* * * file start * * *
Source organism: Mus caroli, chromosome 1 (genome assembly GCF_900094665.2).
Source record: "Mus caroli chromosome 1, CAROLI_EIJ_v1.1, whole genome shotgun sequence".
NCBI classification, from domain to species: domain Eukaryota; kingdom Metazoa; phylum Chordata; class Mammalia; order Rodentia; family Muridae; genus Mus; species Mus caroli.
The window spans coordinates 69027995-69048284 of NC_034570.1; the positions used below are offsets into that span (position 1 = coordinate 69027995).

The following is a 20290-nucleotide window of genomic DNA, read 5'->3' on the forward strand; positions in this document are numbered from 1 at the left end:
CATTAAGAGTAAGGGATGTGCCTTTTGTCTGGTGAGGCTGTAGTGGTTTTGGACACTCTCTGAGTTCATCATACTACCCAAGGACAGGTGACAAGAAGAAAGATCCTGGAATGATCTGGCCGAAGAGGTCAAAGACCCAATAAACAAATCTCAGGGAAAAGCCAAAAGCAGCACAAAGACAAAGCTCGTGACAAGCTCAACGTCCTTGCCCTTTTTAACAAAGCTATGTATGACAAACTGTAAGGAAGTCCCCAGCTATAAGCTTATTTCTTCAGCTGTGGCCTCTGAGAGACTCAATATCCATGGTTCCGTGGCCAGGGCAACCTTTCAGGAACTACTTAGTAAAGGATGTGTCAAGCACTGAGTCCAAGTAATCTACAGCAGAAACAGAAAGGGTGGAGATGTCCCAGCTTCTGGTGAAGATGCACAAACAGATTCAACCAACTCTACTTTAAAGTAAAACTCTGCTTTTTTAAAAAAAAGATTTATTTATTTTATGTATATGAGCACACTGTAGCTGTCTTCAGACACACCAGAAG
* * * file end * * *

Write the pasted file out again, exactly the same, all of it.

Source organism: Mus caroli, chromosome 1 (genome assembly GCF_900094665.2).
Source record: "Mus caroli chromosome 1, CAROLI_EIJ_v1.1, whole genome shotgun sequence".
NCBI classification, from domain to species: domain Eukaryota; kingdom Metazoa; phylum Chordata; class Mammalia; order Rodentia; family Muridae; genus Mus; species Mus caroli.
The window spans coordinates 69027995-69048284 of NC_034570.1; the positions used below are offsets into that span (position 1 = coordinate 69027995).

The following is a 20290-nucleotide window of genomic DNA, read 5'->3' on the forward strand; positions in this document are numbered from 1 at the left end:
CATTAAGAGTAAGGGATGTGCCTTTTGTCTGGTGAGGCTGTAGTGGTTTTGGACACTCTCTGAGTTCATCATACTACCCAAGGACAGGTGACAAGAAGAAAGATCCTGGAATGATCTGGCCGAAGAGGTCAAAGACCCAATAAACAAATCTCAGGGAAAAGCCAAAAGCAGCACAAAGACAAAGCTCGTGACAAGCTCAACGTCCTTGCCCTTTTTAACAAAGCTATGTATGACAAACTGTAAGGAAGTCCCCAGCTATAAGCTTATTTCTTCAGCTGTGGCCTCTGAGAGACTCAATATCCATGGTTCCGTGGCCAGGGCAACCTTTCAGGAACTACTTAGTAAAGGATGTGTCAAGCACTGAGTCCAAGTAATCTACAGCAGAAACAGAAAGGGTGGAGATGTCCCAGCTTCTGGTGAAGATGCACAAACAGATTCAACCAACTCTACTTTAAAGTAAAACTCTGCTTTTTTAAAAAAAAGATTTATTTATTTTATGTATATGAGCACACTGTAGCTGTCTTCAGACACACCAGAAG